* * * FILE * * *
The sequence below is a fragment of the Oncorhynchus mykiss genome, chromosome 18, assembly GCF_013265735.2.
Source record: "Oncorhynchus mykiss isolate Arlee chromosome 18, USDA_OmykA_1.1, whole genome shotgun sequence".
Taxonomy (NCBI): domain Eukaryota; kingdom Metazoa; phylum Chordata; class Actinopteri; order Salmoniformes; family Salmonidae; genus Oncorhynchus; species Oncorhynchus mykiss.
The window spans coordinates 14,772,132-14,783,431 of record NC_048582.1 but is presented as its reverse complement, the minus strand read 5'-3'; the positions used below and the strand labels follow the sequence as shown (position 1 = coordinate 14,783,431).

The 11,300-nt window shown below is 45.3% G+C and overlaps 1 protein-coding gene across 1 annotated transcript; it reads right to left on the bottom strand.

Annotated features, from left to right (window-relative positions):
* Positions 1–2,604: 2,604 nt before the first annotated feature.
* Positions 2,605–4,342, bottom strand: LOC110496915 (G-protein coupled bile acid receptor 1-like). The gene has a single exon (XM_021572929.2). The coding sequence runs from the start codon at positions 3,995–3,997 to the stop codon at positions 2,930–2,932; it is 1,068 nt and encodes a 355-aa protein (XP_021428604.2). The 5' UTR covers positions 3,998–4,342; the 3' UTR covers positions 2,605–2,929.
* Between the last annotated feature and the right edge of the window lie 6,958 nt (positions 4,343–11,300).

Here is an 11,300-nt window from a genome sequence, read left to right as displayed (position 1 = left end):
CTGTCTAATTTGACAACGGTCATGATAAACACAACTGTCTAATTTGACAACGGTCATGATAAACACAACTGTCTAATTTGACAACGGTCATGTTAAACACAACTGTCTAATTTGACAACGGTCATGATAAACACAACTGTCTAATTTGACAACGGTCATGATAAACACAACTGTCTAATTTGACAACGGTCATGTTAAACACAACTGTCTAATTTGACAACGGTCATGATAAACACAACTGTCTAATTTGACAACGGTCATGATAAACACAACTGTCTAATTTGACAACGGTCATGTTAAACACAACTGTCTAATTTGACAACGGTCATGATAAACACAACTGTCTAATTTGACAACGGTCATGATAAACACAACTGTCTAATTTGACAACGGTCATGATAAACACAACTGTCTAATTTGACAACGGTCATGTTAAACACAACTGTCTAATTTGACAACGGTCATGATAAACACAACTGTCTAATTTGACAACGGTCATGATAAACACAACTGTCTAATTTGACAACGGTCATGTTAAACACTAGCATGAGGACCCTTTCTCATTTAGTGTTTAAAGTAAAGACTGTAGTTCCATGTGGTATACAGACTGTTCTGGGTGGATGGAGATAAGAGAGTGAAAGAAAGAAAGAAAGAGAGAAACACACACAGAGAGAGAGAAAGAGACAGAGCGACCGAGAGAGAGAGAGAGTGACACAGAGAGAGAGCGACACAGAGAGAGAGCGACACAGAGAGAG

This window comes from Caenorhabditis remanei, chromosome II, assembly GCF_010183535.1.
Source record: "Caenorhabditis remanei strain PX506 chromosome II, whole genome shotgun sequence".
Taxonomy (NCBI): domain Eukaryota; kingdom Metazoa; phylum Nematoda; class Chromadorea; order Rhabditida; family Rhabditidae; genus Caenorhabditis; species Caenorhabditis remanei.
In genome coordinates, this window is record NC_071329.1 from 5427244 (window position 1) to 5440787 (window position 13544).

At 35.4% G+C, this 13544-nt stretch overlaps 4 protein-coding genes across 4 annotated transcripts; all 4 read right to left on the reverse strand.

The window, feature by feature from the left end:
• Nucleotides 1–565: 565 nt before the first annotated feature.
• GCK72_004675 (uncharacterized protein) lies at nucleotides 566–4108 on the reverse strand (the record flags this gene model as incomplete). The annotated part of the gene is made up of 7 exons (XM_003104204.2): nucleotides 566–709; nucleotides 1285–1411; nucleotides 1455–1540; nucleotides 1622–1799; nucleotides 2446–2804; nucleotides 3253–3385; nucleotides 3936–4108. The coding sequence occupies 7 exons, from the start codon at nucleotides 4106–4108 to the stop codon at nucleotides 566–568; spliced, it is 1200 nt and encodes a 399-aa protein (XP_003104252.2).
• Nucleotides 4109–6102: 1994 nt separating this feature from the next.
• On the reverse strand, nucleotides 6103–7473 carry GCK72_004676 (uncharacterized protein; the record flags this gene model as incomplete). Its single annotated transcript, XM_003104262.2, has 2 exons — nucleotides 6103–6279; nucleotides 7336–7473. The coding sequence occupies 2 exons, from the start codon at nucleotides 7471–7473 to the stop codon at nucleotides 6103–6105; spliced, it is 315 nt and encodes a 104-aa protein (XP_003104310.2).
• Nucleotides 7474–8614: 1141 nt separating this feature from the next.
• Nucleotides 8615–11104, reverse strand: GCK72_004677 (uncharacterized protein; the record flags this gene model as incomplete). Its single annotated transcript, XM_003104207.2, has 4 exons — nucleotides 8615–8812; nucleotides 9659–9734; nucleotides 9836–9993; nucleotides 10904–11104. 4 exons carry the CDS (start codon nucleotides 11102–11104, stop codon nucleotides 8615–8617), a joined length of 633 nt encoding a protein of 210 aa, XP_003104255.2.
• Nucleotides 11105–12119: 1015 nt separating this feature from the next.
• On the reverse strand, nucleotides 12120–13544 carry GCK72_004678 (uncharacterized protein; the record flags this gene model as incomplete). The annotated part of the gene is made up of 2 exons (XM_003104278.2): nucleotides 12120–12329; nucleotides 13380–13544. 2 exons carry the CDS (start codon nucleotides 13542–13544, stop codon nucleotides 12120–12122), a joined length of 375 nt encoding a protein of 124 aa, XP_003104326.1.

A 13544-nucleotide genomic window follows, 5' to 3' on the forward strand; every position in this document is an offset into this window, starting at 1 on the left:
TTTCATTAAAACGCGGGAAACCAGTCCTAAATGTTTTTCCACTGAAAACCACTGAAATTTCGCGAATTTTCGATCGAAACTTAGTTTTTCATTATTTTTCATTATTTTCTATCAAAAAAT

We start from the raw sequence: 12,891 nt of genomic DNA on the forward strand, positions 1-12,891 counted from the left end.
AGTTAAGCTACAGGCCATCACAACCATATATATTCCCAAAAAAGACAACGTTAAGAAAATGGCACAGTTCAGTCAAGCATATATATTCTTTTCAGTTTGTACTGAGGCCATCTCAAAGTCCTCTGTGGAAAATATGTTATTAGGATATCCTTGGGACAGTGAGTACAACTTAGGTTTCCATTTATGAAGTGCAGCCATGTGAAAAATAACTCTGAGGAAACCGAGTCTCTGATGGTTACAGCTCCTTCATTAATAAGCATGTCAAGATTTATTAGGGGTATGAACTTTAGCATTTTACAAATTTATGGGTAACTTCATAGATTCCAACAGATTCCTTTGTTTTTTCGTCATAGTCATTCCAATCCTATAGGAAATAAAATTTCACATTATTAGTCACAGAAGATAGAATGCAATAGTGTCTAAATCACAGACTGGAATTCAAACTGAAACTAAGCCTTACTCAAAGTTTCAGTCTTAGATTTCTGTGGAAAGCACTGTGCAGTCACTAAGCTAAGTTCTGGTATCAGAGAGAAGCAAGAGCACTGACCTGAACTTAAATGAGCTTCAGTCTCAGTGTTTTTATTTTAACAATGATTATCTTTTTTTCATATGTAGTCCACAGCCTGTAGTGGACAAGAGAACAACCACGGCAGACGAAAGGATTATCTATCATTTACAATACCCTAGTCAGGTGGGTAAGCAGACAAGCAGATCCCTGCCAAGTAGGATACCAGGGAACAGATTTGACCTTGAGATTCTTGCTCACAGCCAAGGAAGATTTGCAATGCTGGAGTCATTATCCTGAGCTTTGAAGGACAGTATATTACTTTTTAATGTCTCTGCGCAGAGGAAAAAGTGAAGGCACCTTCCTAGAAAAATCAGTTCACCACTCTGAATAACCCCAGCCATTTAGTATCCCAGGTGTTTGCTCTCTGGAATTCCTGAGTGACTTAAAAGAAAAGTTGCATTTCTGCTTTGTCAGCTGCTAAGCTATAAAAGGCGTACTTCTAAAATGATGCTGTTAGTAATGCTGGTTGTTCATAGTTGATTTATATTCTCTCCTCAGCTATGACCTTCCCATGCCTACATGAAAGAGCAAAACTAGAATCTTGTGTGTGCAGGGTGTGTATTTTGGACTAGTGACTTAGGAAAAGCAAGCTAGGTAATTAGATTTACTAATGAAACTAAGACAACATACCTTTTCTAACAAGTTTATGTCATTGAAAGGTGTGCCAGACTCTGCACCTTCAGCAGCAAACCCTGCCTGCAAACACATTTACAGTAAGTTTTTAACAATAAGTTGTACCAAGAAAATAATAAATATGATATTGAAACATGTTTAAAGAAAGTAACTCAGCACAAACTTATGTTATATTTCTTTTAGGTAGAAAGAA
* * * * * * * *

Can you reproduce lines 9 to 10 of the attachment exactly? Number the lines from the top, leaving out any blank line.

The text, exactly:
* Between the last annotated feature and the right edge of the window lie 6,958 nt (positions 4,343–11,300).

Here is an 11,300-nt window from a genome sequence, read left to right as displayed (position 1 = left end):